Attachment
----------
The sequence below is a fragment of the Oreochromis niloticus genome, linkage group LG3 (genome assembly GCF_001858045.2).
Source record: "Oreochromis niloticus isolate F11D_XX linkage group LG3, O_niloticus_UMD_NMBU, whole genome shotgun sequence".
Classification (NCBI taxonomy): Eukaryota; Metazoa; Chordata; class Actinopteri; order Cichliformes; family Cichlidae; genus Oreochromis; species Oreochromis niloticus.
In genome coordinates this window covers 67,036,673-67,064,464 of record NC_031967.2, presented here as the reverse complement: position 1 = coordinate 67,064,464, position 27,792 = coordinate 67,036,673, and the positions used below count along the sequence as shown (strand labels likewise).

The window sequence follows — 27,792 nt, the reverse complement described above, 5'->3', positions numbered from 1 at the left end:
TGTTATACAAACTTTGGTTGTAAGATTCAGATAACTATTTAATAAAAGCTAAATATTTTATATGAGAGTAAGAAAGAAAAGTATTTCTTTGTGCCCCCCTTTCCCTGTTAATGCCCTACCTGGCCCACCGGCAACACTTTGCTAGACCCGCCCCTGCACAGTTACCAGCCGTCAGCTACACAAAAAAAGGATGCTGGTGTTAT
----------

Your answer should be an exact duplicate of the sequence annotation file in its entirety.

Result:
The sequence below is a fragment of the Oreochromis niloticus genome, linkage group LG3 (genome assembly GCF_001858045.2).
Source record: "Oreochromis niloticus isolate F11D_XX linkage group LG3, O_niloticus_UMD_NMBU, whole genome shotgun sequence".
Classification (NCBI taxonomy): Eukaryota; Metazoa; Chordata; class Actinopteri; order Cichliformes; family Cichlidae; genus Oreochromis; species Oreochromis niloticus.
In genome coordinates this window covers 67,036,673-67,064,464 of record NC_031967.2, presented here as the reverse complement: position 1 = coordinate 67,064,464, position 27,792 = coordinate 67,036,673, and the positions used below count along the sequence as shown (strand labels likewise).

The window sequence follows — 27,792 nt, the reverse complement described above, 5'->3', positions numbered from 1 at the left end:
TGTTATACAAACTTTGGTTGTAAGATTCAGATAACTATTTAATAAAAGCTAAATATTTTATATGAGAGTAAGAAAGAAAAGTATTTCTTTGTGCCCCCCTTTCCCTGTTAATGCCCTACCTGGCCCACCGGCAACACTTTGCTAGACCCGCCCCTGCACAGTTACCAGCCGTCAGCTACACAAAAAAAGGATGCTGGTGTTAT